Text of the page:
Example: A Calendar Hierarchy might contain Attributes like Year, Quarter, Month, and Day which are organized as a Hierarchy with Year as a parent of Quarter, Quarter as a parent of Month, and Month as a parent of Day.
Here are the common types of Hierarchies:
- Natural Hierarchy: A Natural Hierarchy is a Hierarchy in which Every Child has a Single Parent. Example: A Calendar Hierarchy.
- Balanced Hierarchy: A Balanced Hierarchy is a Hierarchy in which no matter through what path we traverse the Hierarchy, there is a Member at every level and every path has the same number of Levels. Example: A Calendar Hierarchy.
- Unbalanced Hierarchy: An Unbalanced Hierarchy is a Hierarchy in which number of members and number of Levels varies across different branches of the Hierarchy. In this type of a Hierarchy, Leaf Level Members might belong to different Levels. Example: An Employee/Organization Hierarchy where in say 1 manager (Manager 1) has 2 or more people reporting to him and who belong to different Levels say L1 & L2. On the other hand say there is another manager (at the same level as Manager 1) who has 2 or more people reporting to him and all of them belonging to the same Level say L1.
- Ragged Hierarchy: A Ragged Hierarchy is a Hierarchy in which irrespective of the path you use to traverse, every path has the same number of Levels but not every level is guaranteed to have members except for the Top most Level and Bottom most Level (Leaf Level). Example: A Geography Hierarchy.
What is a Slowly Changing Dimension in SQL Server Analysis Services? What are the different types of Slowly Changing Dimensions?
The Slowly Changing Dimension (SCD) concept is basically about how the data modifications are absorbed and maintained in a Dimension Table. In an SCD the contents/members change over a period of time. Apart from the existing members which are modified, new records are added to the dimension similar to any other dimension.
Here are the major 3 types of Slowly Changing Dimensions:
- Type 1: In this type of SCD, modifications to the dimension members are absorbed by overwriting the existing member data present in the Dimension Table. Example: Say you have an Address Dimension which contains addresses of all the employees in an organization. When the address of an employee changes, then the old data (address) in the Dimension is overwritten with the new data (address) and there is no way to get the old address from the table.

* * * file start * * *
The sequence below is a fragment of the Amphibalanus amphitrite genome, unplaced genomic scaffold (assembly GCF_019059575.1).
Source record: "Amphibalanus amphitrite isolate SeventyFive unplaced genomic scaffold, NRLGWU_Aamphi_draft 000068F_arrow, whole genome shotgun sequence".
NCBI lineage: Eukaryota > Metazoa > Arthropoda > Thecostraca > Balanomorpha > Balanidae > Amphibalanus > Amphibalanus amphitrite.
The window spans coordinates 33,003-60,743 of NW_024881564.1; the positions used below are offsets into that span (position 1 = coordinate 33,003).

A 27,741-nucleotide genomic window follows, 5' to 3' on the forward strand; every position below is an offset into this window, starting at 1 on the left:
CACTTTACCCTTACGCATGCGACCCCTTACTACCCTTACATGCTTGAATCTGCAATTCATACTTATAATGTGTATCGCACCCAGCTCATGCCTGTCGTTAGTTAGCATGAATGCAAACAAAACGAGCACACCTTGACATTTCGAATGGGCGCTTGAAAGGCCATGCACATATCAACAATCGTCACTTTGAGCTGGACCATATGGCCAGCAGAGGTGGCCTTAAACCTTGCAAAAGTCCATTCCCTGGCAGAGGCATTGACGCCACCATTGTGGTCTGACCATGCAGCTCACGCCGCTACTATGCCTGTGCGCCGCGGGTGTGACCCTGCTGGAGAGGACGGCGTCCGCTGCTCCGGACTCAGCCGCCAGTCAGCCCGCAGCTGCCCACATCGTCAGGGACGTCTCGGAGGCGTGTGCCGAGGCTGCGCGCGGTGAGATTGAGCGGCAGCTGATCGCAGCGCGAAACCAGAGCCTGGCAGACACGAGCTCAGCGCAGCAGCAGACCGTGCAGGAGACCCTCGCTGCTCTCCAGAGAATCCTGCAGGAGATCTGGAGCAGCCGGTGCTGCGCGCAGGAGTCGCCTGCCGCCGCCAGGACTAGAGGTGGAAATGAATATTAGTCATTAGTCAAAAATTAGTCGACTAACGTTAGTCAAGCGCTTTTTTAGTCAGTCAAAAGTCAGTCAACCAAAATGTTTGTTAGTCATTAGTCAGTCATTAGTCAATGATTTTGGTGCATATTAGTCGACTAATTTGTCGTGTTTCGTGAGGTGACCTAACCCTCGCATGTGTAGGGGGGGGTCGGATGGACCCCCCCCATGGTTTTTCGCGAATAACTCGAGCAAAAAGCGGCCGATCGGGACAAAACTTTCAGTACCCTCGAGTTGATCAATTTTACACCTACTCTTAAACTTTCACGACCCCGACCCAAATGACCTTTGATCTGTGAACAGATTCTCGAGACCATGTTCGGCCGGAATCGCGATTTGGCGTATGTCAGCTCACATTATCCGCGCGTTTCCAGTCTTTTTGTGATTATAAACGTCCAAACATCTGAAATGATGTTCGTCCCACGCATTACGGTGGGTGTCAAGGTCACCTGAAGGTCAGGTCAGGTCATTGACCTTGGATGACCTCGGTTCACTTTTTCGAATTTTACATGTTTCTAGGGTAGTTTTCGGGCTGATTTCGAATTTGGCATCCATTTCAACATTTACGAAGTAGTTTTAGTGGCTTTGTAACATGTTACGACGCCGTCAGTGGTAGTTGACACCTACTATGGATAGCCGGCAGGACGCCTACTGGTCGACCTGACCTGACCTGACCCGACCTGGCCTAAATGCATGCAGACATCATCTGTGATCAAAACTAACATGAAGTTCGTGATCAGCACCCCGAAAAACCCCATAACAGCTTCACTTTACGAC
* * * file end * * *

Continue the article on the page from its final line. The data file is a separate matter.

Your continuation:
- Type 2: In this type of SCD, modifications to the dimension members are absorbed by adding it as a new record into the Dimension Table. Meaning, the history of all the changes happening to the dimension members is maintained by creating a new record each time a dimension member is modified. The new (modified) record and the old record(s) are identified using some kind of a flag like say IsActive, IsDeleted etc. or using Start and End Date fields to indicate the validity of the record. New dimension members are inserted into the Dimension Table with appropriate flag value which indicates that this is the active/current record. Unlimited amount of history can be maintained in this type of SCD. Example: Considering the above example of an Address Dimension. When the address of an employee changes, then the old data (address) in the Dimension Table is retained as it is and the flag is updated to indicate that this is a historical record. The modified data (record) is inserted as a new record into the table and the flag is updated to indicate that this is the current record.
- Type 3: In this type of SCD, modifications to the dimension members are absorbed with the help of additional columns in the Dimension Table. In this SCD type, the amount of history data (number of modifications) that can be maintained is limited by the number of columns (fixed) in the Dimension Table, which are used for tracking the history details. This is decided at the time of designing the Data Mart. Example: Considering the above example of an Address Dimension. When the address of an employee changes, then the old data (address) in the Dimension is retained as it is and the new address is updated in a separate column to indicate that this is the latest address.
Apart from the above listed 3 types of SCDs, there are other types like Type 0, Type 4, Type 5, & Type 6 etc. which are used rarely.
What is a Parent-Child Dimension in SQL Server Analysis Services? Explain with an example.
A Parent-Child Dimension is a Dimension in which two attributes in the same dimension are related to each other and they together define the linear relationship among the dimension members. The first attribute which uniquely identifies each dimension member is called the Member Key Attribute and the second attribute which identifies the parent of a dimension member is called a Parent Key Attribute.
Example: Consider an Employee Dimension which has EmployeeID as a Primary/Unique Key which uniquely identifies each Employee in the organization. The same Employee Dimension contains another attribute as ManagerID which identifies the Manager of an Employee and ManagerID contains one of the values present in the EmployeeID since Manager is also an Employee, hence he/she also has a record for self in the Employee Table. In this scenario, EmployeeID is the Member Key Column and ManagerID is the Parent Key Column.